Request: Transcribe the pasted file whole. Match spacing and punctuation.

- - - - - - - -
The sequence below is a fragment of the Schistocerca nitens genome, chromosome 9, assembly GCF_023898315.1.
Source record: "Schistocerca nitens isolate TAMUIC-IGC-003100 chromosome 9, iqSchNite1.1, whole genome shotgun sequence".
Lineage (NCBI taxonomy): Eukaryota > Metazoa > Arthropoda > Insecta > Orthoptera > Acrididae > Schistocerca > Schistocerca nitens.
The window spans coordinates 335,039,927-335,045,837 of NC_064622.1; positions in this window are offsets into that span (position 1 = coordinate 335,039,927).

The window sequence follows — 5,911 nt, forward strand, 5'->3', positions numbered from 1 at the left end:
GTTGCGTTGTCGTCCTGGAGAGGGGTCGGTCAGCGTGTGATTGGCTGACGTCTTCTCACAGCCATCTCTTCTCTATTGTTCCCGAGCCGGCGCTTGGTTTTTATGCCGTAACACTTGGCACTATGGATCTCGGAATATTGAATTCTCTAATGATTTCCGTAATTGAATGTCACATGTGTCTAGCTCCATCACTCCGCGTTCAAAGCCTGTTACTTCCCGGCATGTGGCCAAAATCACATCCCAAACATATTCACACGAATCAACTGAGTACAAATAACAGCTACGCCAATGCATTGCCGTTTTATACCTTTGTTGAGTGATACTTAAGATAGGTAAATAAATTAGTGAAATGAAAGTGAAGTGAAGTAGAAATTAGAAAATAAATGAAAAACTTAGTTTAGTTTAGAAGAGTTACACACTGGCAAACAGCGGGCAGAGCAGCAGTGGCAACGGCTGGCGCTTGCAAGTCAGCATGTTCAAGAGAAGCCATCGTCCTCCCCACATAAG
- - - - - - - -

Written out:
The sequence below is a fragment of the Schistocerca nitens genome, chromosome 9, assembly GCF_023898315.1.
Source record: "Schistocerca nitens isolate TAMUIC-IGC-003100 chromosome 9, iqSchNite1.1, whole genome shotgun sequence".
Lineage (NCBI taxonomy): Eukaryota > Metazoa > Arthropoda > Insecta > Orthoptera > Acrididae > Schistocerca > Schistocerca nitens.
The window spans coordinates 335,039,927-335,045,837 of NC_064622.1; positions in this window are offsets into that span (position 1 = coordinate 335,039,927).

The window sequence follows — 5,911 nt, forward strand, 5'->3', positions numbered from 1 at the left end:
GTTGCGTTGTCGTCCTGGAGAGGGGTCGGTCAGCGTGTGATTGGCTGACGTCTTCTCACAGCCATCTCTTCTCTATTGTTCCCGAGCCGGCGCTTGGTTTTTATGCCGTAACACTTGGCACTATGGATCTCGGAATATTGAATTCTCTAATGATTTCCGTAATTGAATGTCACATGTGTCTAGCTCCATCACTCCGCGTTCAAAGCCTGTTACTTCCCGGCATGTGGCCAAAATCACATCCCAAACATATTCACACGAATCAACTGAGTACAAATAACAGCTACGCCAATGCATTGCCGTTTTATACCTTTGTTGAGTGATACTTAAGATAGGTAAATAAATTAGTGAAATGAAAGTGAAGTGAAGTAGAAATTAGAAAATAAATGAAAAACTTAGTTTAGTTTAGAAGAGTTACACACTGGCAAACAGCGGGCAGAGCAGCAGTGGCAACGGCTGGCGCTTGCAAGTCAGCATGTTCAAGAGAAGCCATCGTCCTCCCCACATAAG